Malignant fibrous histiocytoma originating from the mesorectum: a case report
© Nakayama et al; licensee BioMed Central Ltd. 2011
Received: 29 July 2010
Accepted: 2 February 2011
Published: 2 February 2011
Malignant fibrous histiocytoma (MFH) is a common sarcoma affecting soft tissues of the body, especially of the extremities or trunk. Prognosis of the abdominal MFH is usually poor.
A 52-year-old female presented to our surgical outpatient clinic with a lower abdominal tumor that had been gradually increasing in size. Clinical examination revealed a firm, irregularly surfaced, fixed, painless, child-head-sized tumor located in her lower abdomen. Computed tomography (CT) and magnetic resonance imaging (MRI) of the abdomen revealed a polycystic tumor at the lower abdomen which was 15 × 13 × 11 cm in diameter and encased the colorectum to the left back side. A barium enema and a colonoscopy showed direct invasion to the rectum. In 2001, the tumor had been excised along with a low anterior resection of the rectum because of direct invasion. The origin of this tumor was the mesorectum. The weight of the excised tumor was 1,500 g, including 800 ml of a brown fluid. A histopathological diagnosis revealed a common type of MFH, in which mitotic figures are frequently seen.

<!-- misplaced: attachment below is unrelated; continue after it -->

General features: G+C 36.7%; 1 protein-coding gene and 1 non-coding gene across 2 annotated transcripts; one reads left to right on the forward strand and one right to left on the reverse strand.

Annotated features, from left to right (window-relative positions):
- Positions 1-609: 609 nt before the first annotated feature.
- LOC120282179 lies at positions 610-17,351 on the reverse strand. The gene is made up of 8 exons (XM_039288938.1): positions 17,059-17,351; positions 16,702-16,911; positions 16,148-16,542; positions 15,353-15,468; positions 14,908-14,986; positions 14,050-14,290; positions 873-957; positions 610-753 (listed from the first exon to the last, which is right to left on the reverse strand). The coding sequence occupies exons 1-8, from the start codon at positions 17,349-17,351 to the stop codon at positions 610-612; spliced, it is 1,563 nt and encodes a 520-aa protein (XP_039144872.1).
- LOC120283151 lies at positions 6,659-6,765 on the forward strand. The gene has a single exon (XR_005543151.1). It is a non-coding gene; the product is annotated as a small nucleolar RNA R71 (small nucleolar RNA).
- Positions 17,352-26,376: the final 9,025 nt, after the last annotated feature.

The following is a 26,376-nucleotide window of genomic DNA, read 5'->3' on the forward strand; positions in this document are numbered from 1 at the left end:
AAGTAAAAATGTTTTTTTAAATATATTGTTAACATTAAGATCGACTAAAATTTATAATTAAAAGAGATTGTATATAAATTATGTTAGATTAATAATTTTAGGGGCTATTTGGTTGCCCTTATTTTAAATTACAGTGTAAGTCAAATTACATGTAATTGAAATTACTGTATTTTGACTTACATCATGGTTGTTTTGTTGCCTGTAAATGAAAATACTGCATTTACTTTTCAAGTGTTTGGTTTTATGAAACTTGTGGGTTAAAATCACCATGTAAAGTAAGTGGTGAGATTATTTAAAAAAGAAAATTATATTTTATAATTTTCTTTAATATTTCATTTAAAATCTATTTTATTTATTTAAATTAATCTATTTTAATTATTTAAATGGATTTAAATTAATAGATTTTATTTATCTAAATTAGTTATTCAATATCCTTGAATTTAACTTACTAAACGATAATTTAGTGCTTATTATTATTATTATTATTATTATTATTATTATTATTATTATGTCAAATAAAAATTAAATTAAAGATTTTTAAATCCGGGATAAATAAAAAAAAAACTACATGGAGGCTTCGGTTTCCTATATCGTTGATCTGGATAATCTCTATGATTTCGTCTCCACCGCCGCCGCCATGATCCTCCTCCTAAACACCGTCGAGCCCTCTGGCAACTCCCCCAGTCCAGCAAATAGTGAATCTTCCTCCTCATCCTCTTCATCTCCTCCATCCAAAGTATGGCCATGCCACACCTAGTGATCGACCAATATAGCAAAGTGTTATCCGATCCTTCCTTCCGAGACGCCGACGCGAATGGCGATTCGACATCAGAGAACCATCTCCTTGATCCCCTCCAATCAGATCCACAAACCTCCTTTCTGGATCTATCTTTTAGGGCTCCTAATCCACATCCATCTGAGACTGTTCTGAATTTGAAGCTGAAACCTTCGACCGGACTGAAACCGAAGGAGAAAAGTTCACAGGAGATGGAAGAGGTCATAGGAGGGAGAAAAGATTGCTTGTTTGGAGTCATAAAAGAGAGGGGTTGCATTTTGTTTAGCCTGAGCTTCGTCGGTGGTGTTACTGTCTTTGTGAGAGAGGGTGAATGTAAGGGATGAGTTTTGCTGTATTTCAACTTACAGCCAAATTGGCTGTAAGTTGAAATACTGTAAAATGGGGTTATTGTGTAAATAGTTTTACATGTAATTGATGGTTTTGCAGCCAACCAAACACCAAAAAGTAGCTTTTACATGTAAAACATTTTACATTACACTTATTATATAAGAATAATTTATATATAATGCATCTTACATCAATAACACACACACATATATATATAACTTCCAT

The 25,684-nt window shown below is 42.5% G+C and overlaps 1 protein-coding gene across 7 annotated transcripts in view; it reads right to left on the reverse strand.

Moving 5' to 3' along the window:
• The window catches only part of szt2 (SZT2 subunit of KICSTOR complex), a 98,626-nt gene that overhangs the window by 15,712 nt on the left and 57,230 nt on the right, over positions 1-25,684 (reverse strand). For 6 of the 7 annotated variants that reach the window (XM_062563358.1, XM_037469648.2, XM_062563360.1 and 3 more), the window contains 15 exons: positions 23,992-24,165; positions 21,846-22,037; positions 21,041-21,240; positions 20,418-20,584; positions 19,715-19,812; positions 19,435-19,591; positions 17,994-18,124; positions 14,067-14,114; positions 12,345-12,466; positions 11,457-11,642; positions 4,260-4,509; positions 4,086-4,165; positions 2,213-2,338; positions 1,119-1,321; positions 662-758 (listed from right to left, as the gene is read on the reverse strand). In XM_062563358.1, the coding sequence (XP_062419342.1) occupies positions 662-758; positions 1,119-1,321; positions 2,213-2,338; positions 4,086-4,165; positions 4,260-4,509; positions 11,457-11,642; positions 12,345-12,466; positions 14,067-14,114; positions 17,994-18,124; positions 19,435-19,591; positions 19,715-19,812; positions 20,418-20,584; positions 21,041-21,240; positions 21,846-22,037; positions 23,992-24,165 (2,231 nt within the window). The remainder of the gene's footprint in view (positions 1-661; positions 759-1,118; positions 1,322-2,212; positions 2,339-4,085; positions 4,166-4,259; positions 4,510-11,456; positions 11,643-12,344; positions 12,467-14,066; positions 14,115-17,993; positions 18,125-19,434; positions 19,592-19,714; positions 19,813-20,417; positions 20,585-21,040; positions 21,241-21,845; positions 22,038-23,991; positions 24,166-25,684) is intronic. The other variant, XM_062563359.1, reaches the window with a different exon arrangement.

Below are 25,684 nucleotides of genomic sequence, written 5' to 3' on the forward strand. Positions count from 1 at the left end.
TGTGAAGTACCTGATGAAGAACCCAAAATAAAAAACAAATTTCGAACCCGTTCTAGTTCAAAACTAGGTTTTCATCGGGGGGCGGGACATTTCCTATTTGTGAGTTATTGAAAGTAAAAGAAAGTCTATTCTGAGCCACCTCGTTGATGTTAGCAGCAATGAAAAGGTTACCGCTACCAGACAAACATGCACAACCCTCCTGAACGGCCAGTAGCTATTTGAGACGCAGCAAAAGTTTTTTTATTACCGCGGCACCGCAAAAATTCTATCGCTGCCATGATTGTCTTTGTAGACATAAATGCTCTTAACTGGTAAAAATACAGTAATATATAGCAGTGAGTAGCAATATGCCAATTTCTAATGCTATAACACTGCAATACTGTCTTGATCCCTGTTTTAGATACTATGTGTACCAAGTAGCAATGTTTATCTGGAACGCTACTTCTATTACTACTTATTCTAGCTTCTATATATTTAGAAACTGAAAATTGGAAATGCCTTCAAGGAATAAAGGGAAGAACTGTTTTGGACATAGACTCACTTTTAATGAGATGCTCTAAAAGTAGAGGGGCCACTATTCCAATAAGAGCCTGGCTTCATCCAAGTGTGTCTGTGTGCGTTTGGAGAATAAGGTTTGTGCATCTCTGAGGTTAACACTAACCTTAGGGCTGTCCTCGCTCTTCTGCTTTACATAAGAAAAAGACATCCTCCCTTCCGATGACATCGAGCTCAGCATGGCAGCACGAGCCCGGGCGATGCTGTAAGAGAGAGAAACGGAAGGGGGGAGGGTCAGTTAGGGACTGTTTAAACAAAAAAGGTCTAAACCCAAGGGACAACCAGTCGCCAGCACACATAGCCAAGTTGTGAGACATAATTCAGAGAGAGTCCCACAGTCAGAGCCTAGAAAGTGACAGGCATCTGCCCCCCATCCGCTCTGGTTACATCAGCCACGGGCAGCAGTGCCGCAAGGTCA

This patient has survived without recurrence, for approximately 8 years since the completed tumor resection. It is important to obtain a complete resection during the MFH treatment.
Malignant fibrous histiocytoma (MFH) is a common sarcoma affecting soft tissues of the body, especially of the extremities or trunk [1–3]. The tumor cells are derived from histiocytes capable of fibroblastic transformation . MFH is an aggressive tumor with a high potential of demonstrating metastasis to other parts of the body. The prognosis of patients with abdominal MFH is usually poor .
Primary mesenteric MFH is a rare disease and few cases have been reported in the English literature [6–10]. We herein report a surgical case of MFH that originated from the mesorectum and affected the rectum.
A 52-year-old female presented to our surgical outpatient clinic with a lower abdominal tumor that had been gradually increasing in size. She first noticed a fist sized, painless tumor about four months ago. Clinical examination revealed a firm, irregularly surfaced, fixed, painless, child-head-sized tumor in her lower abdomen. Laboratory data showed that she had a white blood cell count of 5500/mm3, hemoglobin of 8.3 g/dl, hematocrit of 25.4%, platelets count of 429,000/mm3, normal electrolytes, as well as normal blood urea nitrogen levels and the liver function.
The postoperative course was uneventful, and she left the hospital on the 15th postoperative day. A postoperative follow-up CT revealed no recurrence of the MFH in any organs since the resection was completed.
Retroperioneal and mesenteric MFH have been reported to occur in the rate from 5.7% to 16% of the total MFHs cases [1, 2, 5, 11]. Several reports have so far indicated that MFH derived from the retroperitoneum includes mesenteric MFH because it is difficult to determine the true origin of the huge tumor. Due to this condition, mesenteric MFH is very rarely observed [6–10]. In our case, the tumor originated from the mesorectum because the huge tumor was limited to within the capsule of the mesorectum.